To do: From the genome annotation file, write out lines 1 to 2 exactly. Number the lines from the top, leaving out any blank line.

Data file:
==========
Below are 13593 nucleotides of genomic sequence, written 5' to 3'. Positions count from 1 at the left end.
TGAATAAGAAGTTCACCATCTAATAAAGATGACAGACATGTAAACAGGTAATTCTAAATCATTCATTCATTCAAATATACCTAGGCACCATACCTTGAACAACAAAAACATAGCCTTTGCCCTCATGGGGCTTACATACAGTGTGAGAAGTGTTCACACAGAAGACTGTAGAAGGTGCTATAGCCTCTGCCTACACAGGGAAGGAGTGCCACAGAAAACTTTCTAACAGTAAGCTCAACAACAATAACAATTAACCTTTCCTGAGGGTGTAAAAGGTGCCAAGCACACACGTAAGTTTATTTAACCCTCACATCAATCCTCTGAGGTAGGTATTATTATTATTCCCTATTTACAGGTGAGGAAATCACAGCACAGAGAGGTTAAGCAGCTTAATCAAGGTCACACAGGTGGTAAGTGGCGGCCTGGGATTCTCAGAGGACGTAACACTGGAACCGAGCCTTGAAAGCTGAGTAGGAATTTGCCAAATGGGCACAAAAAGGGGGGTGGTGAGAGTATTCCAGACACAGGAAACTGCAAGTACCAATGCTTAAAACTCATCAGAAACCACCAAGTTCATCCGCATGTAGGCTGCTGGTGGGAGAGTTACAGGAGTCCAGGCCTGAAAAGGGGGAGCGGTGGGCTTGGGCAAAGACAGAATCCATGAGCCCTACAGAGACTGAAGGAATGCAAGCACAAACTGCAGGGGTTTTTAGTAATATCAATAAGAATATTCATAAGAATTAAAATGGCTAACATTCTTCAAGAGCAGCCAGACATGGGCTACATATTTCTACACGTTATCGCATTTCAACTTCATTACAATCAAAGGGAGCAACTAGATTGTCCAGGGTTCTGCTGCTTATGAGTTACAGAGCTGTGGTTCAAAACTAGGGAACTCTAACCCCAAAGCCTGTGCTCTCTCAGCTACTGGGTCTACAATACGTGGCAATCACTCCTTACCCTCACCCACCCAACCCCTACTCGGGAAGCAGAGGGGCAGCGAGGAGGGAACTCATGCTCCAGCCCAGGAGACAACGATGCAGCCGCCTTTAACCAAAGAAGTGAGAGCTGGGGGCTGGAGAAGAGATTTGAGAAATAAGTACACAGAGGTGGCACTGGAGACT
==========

Below are 13593 nucleotides of genomic sequence, written 5' to 3'. Positions count from 1 at the left end.
TGAATAAGAAGTTCACCATCTAATAAAGATGACAGACATGTAAACAGGTAATTCTAAATCATTCATTCATTCAAATATACCTAGGCACCATACCTTGAACAACAAAAACATAGCCTTTGCCCTCATGGGGCTTACATACAGTGTGAGAAGTGTTCACACAGAAGACTGTAGAAGGTGCTATAGCCTCTGCCTACACAGGGAAGGAGTGCCACAGAAAACTTTCTAACAGTAAGCTCAACAACAATAACAATTAACCTTTCCTGAGGGTGTAAAAGGTGCCAAGCACACACGTAAGTTTATTTAACCCTCACATCAATCCTCTGAGGTAGGTATTATTATTATTCCCTATTTACAGGTGAGGAAATCACAGCACAGAGAGGTTAAGCAGCTTAATCAAGGTCACACAGGTGGTAAGTGGCGGCCTGGGATTCTCAGAGGACGTAACACTGGAACCGAGCCTTGAAAGCTGAGTAGGAATTTGCCAAATGGGCACAAAAAGGGGGGTGGTGAGAGTATTCCAGACACAGGAAACTGCAAGTACCAATGCTTAAAACTCATCAGAAACCACCAAGTTCATCCGCATGTAGGCTGCTGGTGGGAGAGTTACAGGAGTCCAGGCCTGAAAAGGGGGAGCGGTGGGCTTGGGCAAAGACAGAATCCATGAGCCCTACAGAGACTGAAGGAATGCAAGCACAAACTGCAGGGGTTTTTAGTAATATCAATAAGAATATTCATAAGAATTAAAATGGCTAACATTCTTCAAGAGCAGCCAGACATGGGCTACATATTTCTACACGTTATCGCATTTCAACTTCATTACAATCAAAGGGAGCAACTAGATTGTCCAGGGTTCTGCTGCTTATGAGTTACAGAGCTGTGGTTCAAAACTAGGGAACTCTAACCCCAAAGCCTGTGCTCTCTCAGCTACTGGGTCTACAATACGTGGCAATCACTCCTTACCCTCACCCACCCAACCCCTACTCGGGAAGCAGAGGGGCAGCGAGGAGGGAACTCATGCTCCAGCCCAGGAGACAACGATGCAGCCGCCTTTAACCAAAGAAGTGAGAGCTGGGGGCTGGAGAAGAGATTTGAGAAATAAGTACACAGAGGTGGCACTGGAGACT